LAX security screeners targeted by GOP lawmaker
Los Angeles International Airport has become the poster child of a Republican congressman's drive to increase the use of privately employed airport screeners.
A study released Friday by Rep. John Mica (R-Fla.), chairman of the House Transportation Committee, asserts that government-employed screeners at LAX cost taxpayers nearly $39 million more per year than privately employed screeners working under federal supervision at San Francisco International Airport.
"TSA has become a bloated bureaucracy that is too focused on managing its personnel and protecting its turf," Mica said. He used the study prepared by his staff to advance his argument that increased use of privately employed screeners would save the government money in an era of high budget deficits.
But Colleen M. Kelley, president of the National Treasury Employees Union, which represents thousands of TSA screeners, said Mica’s report was "partisan."
"I believe the American traveling public would be loathe to return to the days less than a decade ago when low-paid, ill-trained employees of private contractors handled air passenger screening duties."
Congress, in the weeks after the Sept. 11 terrorist attacks, passed an aviation security bill that put federal workers in charge of screening passengers at airports, citing security lapses by private contractors. But Mica complained that the federal screening force has grown to nearly 50,000.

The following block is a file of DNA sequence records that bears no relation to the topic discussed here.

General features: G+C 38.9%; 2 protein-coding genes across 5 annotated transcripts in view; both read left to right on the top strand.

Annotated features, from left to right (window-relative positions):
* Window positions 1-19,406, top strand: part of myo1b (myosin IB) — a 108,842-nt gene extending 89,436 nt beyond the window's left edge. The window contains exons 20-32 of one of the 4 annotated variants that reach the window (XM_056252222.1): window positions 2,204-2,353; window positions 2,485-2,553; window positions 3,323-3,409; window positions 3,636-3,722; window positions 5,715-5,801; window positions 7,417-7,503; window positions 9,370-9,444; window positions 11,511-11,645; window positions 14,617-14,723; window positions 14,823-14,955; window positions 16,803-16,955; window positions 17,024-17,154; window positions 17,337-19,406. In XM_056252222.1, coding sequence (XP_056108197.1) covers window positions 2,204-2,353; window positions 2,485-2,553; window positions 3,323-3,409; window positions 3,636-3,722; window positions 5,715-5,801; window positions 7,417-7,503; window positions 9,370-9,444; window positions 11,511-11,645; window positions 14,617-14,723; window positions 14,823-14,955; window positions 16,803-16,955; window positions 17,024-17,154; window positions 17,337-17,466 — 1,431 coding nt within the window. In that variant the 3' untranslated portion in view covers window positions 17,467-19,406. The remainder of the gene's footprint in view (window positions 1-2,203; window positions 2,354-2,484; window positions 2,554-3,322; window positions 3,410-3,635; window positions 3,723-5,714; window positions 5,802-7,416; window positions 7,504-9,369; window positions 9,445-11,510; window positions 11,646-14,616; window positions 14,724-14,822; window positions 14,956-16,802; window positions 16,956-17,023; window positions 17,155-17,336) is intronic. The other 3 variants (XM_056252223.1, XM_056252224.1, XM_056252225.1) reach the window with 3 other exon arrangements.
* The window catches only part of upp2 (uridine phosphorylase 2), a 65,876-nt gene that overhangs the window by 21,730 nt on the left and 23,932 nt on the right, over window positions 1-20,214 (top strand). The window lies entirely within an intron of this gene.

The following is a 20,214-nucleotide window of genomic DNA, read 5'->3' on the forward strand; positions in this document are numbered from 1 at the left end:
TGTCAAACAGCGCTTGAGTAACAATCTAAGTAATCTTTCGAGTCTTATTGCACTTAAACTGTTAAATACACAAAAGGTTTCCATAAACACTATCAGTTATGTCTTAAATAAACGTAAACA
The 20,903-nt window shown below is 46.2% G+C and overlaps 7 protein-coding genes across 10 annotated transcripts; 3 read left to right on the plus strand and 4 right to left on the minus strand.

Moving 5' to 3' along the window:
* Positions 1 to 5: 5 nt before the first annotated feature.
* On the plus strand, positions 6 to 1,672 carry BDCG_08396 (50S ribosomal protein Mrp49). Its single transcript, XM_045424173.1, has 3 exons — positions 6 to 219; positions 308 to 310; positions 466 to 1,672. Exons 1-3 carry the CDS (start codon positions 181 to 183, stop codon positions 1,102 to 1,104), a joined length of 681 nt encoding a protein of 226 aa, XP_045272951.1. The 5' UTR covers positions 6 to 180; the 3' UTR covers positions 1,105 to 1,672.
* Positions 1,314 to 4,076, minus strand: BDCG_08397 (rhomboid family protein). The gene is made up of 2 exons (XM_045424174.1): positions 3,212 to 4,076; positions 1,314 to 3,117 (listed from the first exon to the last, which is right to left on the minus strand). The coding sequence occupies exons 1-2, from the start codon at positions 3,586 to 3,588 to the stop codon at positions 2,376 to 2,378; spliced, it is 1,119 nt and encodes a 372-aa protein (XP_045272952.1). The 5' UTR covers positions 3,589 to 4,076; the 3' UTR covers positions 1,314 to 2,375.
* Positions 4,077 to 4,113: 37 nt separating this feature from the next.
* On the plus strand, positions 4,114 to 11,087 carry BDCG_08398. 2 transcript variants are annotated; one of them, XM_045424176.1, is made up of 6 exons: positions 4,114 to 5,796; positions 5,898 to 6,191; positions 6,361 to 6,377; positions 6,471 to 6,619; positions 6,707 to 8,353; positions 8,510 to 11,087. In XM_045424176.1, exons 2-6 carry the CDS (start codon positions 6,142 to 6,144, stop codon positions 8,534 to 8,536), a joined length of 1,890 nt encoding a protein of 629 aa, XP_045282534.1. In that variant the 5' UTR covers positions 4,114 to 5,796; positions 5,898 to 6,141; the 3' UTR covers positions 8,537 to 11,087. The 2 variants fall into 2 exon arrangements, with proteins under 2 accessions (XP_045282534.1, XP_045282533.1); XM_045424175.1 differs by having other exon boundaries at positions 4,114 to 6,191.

Some airports, including San Francisco's, have been allowed to use private screeners under federal supervision. According to Mica's report, San Francisco’s private screeners processed 65% more passengers per screener than their federal counterparts at LAX.
One reason for the higher cost at LAX was its higher turnover of screeners, increasing recruiting and training costs. Mica's report did not compare the screeners' performances in spotting security risks.
Nicholas Kimball, a Transportation Security Administration spokesman, said other studies show that private screening contracts cost taxpayers more on average.
He added that TSA administrator John Pistole's primary consideration is security.
"It is critical that TSA retains its ability to operate as a flexible nationwide security network," he said. "TSA’s capacity to push out intelligence information to our front-line workforce and quickly change procedures based on threat and intelligence is paramount to effective security.
"Further expansion of privatized screening will increase the complexity of this process."
-- Richard Simon in Washington, D.C.